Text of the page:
NBF horse ricerca

Many owners provide their horses with omega-3 fatty acid supplements purported to support skin, coat, and hoof health; maximize joint health; manage behavior and cognitive issues; and even function as a natural insect repellent, among other perks. But little evidence exists in the equine literature to support its use in any of these roles.
So, C. Wayne McIlwraith, BVSc, PhD, DSc, FRCVS, Dipl. ACVS & ACVSMR, from Colorado State University’s Gail Holmes Equine Orthopaedic Research Center, and colleagues tested one of a commercially available omega-3 fatty acid supplement’s potential benefits: improving joint health. This project was part of a PhD program Trinette Ross, MS, conducted at the Orthopaedic Research Center.

“There is evidence that dietary omega-3 fatty acids, especially eicosapentaenoic acid (EPA) and docosahexaenoic acid (DHA), can suppress inflammation and in vitro evidence that they can inhibit aggrecanase, which is the critical enzyme involved in degrading proteoglycan in articular cartilage,” McIlwraith explained. “Therefore, omega-3 fatty acids might help manage horses with osteoarthritis or even prevent the development of osteoarthritis in horses.”

The team randomly separated 12 mares into two groups. All horses consumed a diet consisting of an oat/molasses grain mix and Timothy grass hay; the treatment group also received 40 grams of an omega-3 supplement. After 91 days, the researchers induced joint inflammation in all the mares by injecting one carpal (knee) joint with recombinant equine interleukin-1β. They measured various markers of inflammation and joint disease in blood and synovial fluid before and after the joint injection to assess the omega-3 supplement’s impact.

Key findings included:

  • Supplementation with the omega-3 product increased EPA and DHA levels in blood and synovial fluid;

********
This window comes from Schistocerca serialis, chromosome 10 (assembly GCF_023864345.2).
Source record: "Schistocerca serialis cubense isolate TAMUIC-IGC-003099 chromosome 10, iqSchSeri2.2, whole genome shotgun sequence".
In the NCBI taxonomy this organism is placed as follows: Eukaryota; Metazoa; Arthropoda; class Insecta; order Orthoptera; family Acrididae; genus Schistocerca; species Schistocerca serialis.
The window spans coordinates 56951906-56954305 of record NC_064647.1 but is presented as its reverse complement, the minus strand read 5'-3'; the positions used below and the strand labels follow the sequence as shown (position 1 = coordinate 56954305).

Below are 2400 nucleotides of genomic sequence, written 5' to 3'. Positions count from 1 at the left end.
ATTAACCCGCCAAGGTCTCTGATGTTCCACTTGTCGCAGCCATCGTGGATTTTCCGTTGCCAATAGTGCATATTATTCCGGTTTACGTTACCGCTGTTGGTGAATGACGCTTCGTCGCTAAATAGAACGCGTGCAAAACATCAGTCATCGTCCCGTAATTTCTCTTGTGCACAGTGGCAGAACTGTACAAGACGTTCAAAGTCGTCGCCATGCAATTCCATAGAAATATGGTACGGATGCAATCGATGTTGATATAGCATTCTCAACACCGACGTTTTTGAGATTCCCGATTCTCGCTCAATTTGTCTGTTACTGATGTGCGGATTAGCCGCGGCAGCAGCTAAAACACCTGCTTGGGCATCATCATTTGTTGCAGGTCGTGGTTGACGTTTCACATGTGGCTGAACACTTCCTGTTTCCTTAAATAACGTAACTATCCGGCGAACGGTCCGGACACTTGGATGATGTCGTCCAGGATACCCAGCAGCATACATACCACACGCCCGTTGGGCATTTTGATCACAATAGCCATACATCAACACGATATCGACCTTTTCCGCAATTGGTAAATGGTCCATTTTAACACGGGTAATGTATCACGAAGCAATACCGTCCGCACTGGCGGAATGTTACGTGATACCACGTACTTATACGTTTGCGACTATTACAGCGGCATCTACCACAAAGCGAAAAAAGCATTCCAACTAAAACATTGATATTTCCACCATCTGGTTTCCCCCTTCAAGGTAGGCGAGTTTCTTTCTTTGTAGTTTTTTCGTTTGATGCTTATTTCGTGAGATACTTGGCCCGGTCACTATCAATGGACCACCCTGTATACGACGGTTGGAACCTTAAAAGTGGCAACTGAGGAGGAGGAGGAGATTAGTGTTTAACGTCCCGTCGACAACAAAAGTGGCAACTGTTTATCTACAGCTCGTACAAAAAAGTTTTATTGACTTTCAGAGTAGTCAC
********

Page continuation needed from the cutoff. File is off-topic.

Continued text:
• The recombinant equine interleukin-1β injection successfully induced an inflammatory response (synovitis) in the carpus;
  • There was no difference in the levels of most inflammatory mediators or markers of joint disease (including prostaglandin E2, matrix metalloproteinase-1 and -13, cyclooxygenase-2, tumor necrosis factor-α, etc.) between the two groups; and
  • The treatment group showed a significant decrease in expression of a protein called a disintegrin and metalloproteinase with thrombospondin motifs (ADAMTS-4).

“Previous studies in other species report the overexpression of ADAMTS-4 driven by interleukin-1 β, but this is the first time a decrease in expression of this catabolic enzyme has been reported in equine joint tissues,” relayed McIlwraith.

Although more research is needed, this study supports the hypothesis that omega-3 fatty acid supplementation could modify the equine joint’s response to inflammation and might serve as an important chondroprotective (protecting the cartilage) agent.

The study, “Influence of an n-3 long-chain polyunsaturated fatty acid-enriched diet on experimentally induced synovitis in horses,” will appear in an upcoming issue of the Journal of Animal Physiology and Animal Nutrition.

Stacey Oke, DVM, MSc